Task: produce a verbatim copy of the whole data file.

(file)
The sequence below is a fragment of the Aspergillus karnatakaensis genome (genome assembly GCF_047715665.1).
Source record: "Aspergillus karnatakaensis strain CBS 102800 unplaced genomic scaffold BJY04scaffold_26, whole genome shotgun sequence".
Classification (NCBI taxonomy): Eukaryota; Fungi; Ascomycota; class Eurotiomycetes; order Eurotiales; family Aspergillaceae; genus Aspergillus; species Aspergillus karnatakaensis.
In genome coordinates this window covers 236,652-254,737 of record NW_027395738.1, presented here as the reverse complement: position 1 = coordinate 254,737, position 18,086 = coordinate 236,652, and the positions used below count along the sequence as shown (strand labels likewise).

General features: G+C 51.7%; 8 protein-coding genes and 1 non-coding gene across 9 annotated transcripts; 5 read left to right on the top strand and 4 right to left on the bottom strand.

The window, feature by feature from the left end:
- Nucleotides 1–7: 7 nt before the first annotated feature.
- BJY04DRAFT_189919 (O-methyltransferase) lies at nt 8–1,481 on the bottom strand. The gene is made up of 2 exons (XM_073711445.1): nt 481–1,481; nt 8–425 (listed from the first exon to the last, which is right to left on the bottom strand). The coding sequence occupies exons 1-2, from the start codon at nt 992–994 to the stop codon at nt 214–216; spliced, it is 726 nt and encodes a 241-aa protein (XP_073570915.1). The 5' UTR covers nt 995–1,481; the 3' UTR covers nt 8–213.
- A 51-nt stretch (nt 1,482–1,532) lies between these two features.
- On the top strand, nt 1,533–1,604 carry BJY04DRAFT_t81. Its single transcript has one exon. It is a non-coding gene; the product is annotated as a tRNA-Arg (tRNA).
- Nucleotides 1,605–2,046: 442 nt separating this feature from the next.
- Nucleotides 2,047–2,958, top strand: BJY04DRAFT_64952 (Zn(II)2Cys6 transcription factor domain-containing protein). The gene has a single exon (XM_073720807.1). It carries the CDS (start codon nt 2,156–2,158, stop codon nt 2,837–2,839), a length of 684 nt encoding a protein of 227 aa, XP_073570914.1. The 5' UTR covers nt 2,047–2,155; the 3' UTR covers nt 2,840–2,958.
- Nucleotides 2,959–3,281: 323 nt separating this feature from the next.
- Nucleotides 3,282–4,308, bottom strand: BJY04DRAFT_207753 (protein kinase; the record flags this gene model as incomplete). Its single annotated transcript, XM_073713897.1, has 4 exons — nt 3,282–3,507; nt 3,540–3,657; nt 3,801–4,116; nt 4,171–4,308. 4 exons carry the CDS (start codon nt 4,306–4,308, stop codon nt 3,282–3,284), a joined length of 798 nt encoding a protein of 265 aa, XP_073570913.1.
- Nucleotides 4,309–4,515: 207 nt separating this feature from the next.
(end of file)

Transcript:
The sequence below is a fragment of the Aspergillus karnatakaensis genome (genome assembly GCF_047715665.1).
Source record: "Aspergillus karnatakaensis strain CBS 102800 unplaced genomic scaffold BJY04scaffold_26, whole genome shotgun sequence".
Classification (NCBI taxonomy): Eukaryota; Fungi; Ascomycota; class Eurotiomycetes; order Eurotiales; family Aspergillaceae; genus Aspergillus; species Aspergillus karnatakaensis.
In genome coordinates this window covers 236,652-254,737 of record NW_027395738.1, presented here as the reverse complement: position 1 = coordinate 254,737, position 18,086 = coordinate 236,652, and the positions used below count along the sequence as shown (strand labels likewise).

General features: G+C 51.7%; 8 protein-coding genes and 1 non-coding gene across 9 annotated transcripts; 5 read left to right on the top strand and 4 right to left on the bottom strand.

The window, feature by feature from the left end:
- Nucleotides 1–7: 7 nt before the first annotated feature.
- BJY04DRAFT_189919 (O-methyltransferase) lies at nt 8–1,481 on the bottom strand. The gene is made up of 2 exons (XM_073711445.1): nt 481–1,481; nt 8–425 (listed from the first exon to the last, which is right to left on the bottom strand). The coding sequence occupies exons 1-2, from the start codon at nt 992–994 to the stop codon at nt 214–216; spliced, it is 726 nt and encodes a 241-aa protein (XP_073570915.1). The 5' UTR covers nt 995–1,481; the 3' UTR covers nt 8–213.
- A 51-nt stretch (nt 1,482–1,532) lies between these two features.
- On the top strand, nt 1,533–1,604 carry BJY04DRAFT_t81. Its single transcript has one exon. It is a non-coding gene; the product is annotated as a tRNA-Arg (tRNA).
- Nucleotides 1,605–2,046: 442 nt separating this feature from the next.
- Nucleotides 2,047–2,958, top strand: BJY04DRAFT_64952 (Zn(II)2Cys6 transcription factor domain-containing protein). The gene has a single exon (XM_073720807.1). It carries the CDS (start codon nt 2,156–2,158, stop codon nt 2,837–2,839), a length of 684 nt encoding a protein of 227 aa, XP_073570914.1. The 5' UTR covers nt 2,047–2,155; the 3' UTR covers nt 2,840–2,958.
- Nucleotides 2,959–3,281: 323 nt separating this feature from the next.
- Nucleotides 3,282–4,308, bottom strand: BJY04DRAFT_207753 (protein kinase; the record flags this gene model as incomplete). Its single annotated transcript, XM_073713897.1, has 4 exons — nt 3,282–3,507; nt 3,540–3,657; nt 3,801–4,116; nt 4,171–4,308. 4 exons carry the CDS (start codon nt 4,306–4,308, stop codon nt 3,282–3,284), a joined length of 798 nt encoding a protein of 265 aa, XP_073570913.1.
- Nucleotides 4,309–4,515: 207 nt separating this feature from the next.